Serbia’s ‘Untouchables’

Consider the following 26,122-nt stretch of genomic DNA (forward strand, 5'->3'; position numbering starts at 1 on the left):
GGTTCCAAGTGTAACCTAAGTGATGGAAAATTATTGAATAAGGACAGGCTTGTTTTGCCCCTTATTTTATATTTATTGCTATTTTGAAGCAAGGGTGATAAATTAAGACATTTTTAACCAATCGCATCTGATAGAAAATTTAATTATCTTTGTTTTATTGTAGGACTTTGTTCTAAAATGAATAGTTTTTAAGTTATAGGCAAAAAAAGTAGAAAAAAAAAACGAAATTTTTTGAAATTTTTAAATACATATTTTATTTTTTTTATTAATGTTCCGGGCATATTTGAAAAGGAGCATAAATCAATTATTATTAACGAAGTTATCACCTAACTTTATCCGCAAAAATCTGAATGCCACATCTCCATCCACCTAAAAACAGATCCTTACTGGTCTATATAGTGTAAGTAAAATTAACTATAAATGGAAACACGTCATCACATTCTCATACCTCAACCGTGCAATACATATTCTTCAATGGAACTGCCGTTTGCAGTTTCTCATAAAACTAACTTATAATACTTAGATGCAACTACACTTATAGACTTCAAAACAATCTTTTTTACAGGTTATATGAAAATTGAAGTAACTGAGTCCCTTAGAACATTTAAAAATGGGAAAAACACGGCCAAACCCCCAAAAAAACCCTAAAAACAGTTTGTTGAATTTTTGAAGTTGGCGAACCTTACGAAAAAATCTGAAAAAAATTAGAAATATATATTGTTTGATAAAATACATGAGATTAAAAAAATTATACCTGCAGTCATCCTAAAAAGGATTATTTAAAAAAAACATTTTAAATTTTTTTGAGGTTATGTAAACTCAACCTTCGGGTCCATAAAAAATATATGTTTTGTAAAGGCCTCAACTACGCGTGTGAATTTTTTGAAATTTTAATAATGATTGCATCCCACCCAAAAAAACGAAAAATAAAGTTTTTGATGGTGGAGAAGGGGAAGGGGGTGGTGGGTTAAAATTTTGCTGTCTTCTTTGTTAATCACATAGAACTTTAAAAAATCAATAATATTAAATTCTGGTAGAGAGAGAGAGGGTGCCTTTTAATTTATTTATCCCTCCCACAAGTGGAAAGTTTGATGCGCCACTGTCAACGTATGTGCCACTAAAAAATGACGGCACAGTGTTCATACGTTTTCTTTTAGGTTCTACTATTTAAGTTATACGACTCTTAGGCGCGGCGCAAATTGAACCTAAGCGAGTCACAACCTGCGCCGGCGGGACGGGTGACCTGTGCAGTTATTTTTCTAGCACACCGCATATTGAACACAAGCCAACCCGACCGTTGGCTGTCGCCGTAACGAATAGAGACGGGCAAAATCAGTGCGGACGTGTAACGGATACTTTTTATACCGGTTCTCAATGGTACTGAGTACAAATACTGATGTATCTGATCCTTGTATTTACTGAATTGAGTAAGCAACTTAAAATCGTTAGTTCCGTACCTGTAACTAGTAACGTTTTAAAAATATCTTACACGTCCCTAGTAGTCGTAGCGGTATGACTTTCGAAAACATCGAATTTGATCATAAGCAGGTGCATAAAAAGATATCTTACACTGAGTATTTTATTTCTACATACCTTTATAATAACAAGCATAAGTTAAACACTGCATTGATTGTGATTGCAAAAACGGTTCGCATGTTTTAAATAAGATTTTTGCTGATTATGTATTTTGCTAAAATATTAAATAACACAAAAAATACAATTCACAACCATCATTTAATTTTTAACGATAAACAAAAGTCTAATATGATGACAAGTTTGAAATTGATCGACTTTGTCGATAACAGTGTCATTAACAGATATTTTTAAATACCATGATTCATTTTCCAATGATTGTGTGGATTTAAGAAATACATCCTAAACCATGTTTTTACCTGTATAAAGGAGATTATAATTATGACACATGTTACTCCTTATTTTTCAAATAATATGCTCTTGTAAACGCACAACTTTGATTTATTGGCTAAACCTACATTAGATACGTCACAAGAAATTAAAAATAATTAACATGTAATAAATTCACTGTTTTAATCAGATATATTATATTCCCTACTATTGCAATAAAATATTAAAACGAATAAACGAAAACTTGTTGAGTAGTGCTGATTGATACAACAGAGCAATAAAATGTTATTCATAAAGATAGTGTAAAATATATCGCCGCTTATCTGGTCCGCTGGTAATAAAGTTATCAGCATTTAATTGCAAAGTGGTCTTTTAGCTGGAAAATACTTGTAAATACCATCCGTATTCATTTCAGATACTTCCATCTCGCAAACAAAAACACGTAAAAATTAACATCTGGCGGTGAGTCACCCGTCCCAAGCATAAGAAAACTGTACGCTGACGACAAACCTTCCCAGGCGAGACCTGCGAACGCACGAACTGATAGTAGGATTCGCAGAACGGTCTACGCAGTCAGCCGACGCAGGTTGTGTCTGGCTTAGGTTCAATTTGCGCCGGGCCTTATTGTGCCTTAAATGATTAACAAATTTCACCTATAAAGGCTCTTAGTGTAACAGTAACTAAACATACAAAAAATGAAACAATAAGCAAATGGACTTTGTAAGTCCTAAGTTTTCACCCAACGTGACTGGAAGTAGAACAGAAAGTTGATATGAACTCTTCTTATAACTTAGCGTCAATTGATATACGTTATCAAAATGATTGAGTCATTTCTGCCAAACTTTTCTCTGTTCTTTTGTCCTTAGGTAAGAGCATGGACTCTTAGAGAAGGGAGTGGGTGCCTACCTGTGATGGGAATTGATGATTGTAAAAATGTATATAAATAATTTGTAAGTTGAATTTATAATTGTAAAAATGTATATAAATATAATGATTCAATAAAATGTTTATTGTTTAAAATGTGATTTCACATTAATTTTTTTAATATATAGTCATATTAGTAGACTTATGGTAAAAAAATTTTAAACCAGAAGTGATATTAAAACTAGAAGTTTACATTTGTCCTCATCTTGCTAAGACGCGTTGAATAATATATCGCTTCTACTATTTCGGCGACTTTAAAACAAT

BELGRADE – Serbia plans to declare war on organized crime and corruption with a new law and a team of well-paid «Untouchables» wielding sweeping powers to crack down on mafia bosses and dishonest officials. A draft of the law, based on Italian and Croatian anti-mafia legislation, to go before Parliament in the coming weeks calls for the creation of a special prosecutor’s office, court department, police service and detention unit. As in other Balkan states, organized crime and corruption are widespread in Serbia, the dominant Yugoslav republic under reformist rule since Slobodan Milosevic was ousted in 2000. They flourished under Milosevic as living standards plummeted with the violent breakup of communist Yugoslavia and Western-imposed sanctions made rule-breaking a way of life. «This law creates the possibility of really fighting organized crime and really working on reforms, not only talking about them,» said a source from the Belgrade district prosecutor’s office who demanded anonymity. A copy of the bill obtained by Reuters says the yearly cost of the new measures would be around $15.58 million – to cover logistics, a witness protection program and 250 employees, including 15 judges and 15 prosecutors. In an effort to stop members of the anti-graft team falling victim to corruption themselves, the law proposes they should be paid extremely highly by current Serbian standards. It stipulates the special prosecutor, the president of the special court department and the commander of the special police service should each have a net salary of at least $2,337 per month. Serbia’s average salary is around $130. War crimes and terrorism would also be covered by the Law on Special Authorities in Fighting Organized Crime and Corruption, drafted by Interior Ministry and justice officials. The law contains several novelties for the Serbian justice system, including a special witness protection program for turncoats and more powers for undercover investigations. Lawyers and human rights activists have started complaining about potential violations of the rights of suspects. «No law must violate the constitution and there are a number of violations in this law,» said Dusan Masic, a Belgrade lawyer who added the bill gave too much power to the new agencies. – More activity in the Atlantic, although rates dropped almost by USD 300 daily. M/V «Wilrider» 74,044 dwt, built 1995, with delivery Portugal end June for 2 laden legs via S. America, redelivery Atlantic, has fixed at USD 6,500 daily.